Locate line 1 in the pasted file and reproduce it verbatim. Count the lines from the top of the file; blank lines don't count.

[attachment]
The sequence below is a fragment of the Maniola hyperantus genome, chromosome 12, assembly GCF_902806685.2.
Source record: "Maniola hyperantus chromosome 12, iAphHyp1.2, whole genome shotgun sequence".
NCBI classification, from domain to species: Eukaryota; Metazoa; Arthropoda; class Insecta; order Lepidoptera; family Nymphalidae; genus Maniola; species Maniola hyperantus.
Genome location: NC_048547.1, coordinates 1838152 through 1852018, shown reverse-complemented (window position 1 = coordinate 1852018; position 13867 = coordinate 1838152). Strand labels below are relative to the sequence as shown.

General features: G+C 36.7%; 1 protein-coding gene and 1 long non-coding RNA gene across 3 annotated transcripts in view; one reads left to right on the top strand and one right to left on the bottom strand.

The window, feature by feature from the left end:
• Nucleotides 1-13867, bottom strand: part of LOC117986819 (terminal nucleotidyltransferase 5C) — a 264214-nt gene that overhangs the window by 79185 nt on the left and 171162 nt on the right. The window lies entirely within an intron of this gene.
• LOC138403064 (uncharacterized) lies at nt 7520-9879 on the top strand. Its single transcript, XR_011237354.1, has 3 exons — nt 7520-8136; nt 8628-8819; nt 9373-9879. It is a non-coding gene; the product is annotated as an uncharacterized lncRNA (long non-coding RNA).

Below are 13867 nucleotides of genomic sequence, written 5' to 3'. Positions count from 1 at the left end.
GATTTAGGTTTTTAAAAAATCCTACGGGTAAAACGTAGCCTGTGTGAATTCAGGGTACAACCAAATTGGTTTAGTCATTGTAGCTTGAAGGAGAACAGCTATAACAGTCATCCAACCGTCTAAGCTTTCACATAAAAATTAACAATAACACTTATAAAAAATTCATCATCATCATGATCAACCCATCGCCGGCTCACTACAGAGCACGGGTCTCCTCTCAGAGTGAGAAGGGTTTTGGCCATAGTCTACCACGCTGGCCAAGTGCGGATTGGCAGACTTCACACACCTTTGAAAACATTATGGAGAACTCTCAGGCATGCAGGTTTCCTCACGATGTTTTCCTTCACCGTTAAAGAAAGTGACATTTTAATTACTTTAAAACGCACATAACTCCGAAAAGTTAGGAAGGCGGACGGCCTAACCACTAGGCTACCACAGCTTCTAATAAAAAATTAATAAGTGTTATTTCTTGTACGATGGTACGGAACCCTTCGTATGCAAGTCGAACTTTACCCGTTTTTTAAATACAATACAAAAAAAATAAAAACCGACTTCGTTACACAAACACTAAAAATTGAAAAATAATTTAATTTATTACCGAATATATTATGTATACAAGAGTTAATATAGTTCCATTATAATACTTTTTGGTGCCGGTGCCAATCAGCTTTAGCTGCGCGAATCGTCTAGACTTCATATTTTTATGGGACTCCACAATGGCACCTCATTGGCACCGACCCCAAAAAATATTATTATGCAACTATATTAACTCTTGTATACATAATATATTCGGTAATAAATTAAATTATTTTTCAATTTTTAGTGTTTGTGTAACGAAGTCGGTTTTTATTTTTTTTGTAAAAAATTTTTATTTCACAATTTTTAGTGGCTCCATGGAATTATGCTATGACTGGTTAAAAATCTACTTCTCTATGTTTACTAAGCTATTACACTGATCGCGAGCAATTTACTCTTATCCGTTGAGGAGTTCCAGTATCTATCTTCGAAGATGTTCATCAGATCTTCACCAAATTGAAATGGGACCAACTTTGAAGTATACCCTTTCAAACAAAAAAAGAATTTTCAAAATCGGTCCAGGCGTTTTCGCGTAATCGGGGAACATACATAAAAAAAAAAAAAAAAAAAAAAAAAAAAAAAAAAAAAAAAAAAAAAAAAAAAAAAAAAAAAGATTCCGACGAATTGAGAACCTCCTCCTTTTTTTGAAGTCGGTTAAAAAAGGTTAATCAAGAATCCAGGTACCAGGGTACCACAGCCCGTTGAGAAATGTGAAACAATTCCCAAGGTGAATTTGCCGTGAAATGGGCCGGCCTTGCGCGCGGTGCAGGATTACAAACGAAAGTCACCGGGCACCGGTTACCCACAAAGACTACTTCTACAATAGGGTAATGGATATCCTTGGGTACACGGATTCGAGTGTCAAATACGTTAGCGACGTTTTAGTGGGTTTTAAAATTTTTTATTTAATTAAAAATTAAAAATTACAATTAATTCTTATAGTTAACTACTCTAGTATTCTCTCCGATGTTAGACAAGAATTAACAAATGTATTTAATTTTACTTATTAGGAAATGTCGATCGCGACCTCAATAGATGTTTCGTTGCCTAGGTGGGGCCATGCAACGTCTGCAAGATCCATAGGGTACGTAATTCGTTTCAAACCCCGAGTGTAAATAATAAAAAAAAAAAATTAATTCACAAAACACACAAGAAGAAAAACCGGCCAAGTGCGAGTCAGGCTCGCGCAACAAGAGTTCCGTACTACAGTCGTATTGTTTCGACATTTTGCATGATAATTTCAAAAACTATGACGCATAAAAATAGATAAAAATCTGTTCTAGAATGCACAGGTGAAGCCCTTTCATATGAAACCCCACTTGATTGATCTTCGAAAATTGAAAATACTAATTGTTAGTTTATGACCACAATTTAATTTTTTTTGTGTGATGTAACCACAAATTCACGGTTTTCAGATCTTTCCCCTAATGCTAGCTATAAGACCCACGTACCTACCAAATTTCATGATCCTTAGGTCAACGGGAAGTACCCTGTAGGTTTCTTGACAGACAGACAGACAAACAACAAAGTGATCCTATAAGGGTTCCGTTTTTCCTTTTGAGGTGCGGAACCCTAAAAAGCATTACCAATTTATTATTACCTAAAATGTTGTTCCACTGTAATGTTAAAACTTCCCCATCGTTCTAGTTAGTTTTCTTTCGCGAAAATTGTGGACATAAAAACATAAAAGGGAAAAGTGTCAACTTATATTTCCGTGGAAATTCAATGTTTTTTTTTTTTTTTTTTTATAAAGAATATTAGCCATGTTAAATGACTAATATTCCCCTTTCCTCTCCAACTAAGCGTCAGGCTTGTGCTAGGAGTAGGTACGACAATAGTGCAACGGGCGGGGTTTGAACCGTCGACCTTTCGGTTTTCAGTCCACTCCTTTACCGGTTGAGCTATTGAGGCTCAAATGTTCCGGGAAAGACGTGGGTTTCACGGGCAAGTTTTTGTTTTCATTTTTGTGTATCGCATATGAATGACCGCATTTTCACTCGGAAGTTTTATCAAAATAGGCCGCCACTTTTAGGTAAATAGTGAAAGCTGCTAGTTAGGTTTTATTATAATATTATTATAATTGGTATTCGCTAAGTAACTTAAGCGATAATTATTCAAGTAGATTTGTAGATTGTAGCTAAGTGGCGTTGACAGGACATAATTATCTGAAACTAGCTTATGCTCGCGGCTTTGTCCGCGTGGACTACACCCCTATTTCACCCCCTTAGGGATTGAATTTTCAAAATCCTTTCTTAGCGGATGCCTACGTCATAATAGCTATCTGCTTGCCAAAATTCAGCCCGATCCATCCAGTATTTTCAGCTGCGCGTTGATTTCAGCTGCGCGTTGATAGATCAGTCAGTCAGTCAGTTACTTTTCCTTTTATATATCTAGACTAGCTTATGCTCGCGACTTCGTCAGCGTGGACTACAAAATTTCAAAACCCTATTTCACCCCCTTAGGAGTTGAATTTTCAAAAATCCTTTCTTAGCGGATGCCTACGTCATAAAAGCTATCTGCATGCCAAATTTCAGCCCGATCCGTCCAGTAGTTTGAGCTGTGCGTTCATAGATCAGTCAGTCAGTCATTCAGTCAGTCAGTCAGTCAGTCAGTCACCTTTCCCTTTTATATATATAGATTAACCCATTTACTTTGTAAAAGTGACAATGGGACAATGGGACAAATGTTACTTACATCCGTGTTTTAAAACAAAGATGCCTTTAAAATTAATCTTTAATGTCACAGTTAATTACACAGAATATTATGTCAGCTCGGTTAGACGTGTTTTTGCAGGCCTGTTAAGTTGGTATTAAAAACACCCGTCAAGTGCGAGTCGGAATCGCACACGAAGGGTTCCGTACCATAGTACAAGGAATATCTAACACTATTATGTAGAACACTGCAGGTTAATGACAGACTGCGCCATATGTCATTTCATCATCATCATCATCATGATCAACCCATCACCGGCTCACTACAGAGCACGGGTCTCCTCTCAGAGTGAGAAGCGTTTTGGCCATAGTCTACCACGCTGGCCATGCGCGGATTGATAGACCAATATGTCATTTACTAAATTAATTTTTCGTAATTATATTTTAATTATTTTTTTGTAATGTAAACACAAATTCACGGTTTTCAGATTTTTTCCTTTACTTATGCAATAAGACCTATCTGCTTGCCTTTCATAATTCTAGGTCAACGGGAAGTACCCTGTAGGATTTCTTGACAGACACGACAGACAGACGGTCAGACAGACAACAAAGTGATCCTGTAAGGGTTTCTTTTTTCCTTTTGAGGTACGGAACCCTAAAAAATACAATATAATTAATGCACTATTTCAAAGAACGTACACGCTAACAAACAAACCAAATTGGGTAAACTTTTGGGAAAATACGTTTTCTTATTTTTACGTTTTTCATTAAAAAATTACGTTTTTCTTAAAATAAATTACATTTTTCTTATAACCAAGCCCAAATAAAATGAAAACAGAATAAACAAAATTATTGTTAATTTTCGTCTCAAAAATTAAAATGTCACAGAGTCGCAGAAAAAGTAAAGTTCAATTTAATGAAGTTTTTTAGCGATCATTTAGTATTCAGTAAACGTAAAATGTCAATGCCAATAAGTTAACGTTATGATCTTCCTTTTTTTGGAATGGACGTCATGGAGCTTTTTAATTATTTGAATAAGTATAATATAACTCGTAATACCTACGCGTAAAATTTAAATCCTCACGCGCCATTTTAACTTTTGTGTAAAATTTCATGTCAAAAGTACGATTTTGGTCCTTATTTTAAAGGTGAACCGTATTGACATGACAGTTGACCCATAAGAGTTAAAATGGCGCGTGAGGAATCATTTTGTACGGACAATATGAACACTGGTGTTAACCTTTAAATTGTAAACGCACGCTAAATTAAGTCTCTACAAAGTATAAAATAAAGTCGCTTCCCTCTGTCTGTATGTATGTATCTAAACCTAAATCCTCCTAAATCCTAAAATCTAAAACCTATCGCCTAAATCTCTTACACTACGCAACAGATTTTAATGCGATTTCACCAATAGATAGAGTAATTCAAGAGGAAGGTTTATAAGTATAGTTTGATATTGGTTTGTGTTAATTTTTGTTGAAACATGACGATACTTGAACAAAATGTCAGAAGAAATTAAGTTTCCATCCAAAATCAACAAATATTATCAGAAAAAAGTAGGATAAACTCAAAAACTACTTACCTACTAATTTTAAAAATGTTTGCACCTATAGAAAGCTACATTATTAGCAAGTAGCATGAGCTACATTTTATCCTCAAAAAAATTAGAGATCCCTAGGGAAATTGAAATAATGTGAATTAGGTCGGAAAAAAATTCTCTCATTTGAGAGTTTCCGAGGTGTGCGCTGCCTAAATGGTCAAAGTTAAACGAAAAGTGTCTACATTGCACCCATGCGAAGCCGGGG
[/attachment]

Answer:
The sequence below is a fragment of the Maniola hyperantus genome, chromosome 12, assembly GCF_902806685.2.